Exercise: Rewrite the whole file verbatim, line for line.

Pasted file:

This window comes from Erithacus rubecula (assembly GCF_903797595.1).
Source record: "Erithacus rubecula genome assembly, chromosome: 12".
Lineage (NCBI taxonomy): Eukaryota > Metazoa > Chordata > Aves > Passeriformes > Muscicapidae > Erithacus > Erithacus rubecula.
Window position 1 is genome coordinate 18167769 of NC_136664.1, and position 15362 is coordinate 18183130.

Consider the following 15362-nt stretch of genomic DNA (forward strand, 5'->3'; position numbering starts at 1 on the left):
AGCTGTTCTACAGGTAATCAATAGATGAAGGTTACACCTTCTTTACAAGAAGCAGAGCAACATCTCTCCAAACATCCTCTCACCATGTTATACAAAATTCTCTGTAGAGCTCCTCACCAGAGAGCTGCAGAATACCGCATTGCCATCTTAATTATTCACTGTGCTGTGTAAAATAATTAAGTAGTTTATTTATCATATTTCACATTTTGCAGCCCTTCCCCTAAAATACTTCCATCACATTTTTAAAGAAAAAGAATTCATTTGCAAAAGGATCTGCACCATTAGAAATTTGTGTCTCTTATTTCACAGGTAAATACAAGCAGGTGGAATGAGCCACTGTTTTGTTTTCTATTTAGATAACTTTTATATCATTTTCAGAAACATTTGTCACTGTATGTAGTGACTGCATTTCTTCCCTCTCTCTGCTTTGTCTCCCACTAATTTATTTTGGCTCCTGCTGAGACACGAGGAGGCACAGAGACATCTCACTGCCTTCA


This window comes from Erithacus rubecula (assembly GCF_903797595.1).
Source record: "Erithacus rubecula genome assembly, chromosome: 12".
Lineage (NCBI taxonomy): Eukaryota > Metazoa > Chordata > Aves > Passeriformes > Muscicapidae > Erithacus > Erithacus rubecula.
Window position 1 is genome coordinate 18167769 of NC_136664.1, and position 15362 is coordinate 18183130.

Consider the following 15362-nt stretch of genomic DNA (forward strand, 5'->3'; position numbering starts at 1 on the left):
AGCTGTTCTACAGGTAATCAATAGATGAAGGTTACACCTTCTTTACAAGAAGCAGAGCAACATCTCTCCAAACATCCTCTCACCATGTTATACAAAATTCTCTGTAGAGCTCCTCACCAGAGAGCTGCAGAATACCGCATTGCCATCTTAATTATTCACTGTGCTGTGTAAAATAATTAAGTAGTTTATTTATCATATTTCACATTTTGCAGCCCTTCCCCTAAAATACTTCCATCACATTTTTAAAGAAAAAGAATTCATTTGCAAAAGGATCTGCACCATTAGAAATTTGTGTCTCTTATTTCACAGGTAAATACAAGCAGGTGGAATGAGCCACTGTTTTGTTTTCTATTTAGATAACTTTTATATCATTTTCAGAAACATTTGTCACTGTATGTAGTGACTGCATTTCTTCCCTCTCTCTGCTTTGTCTCCCACTAATTTATTTTGGCTCCTGCTGAGACACGAGGAGGCACAGAGACATCTCACTGCCTTCA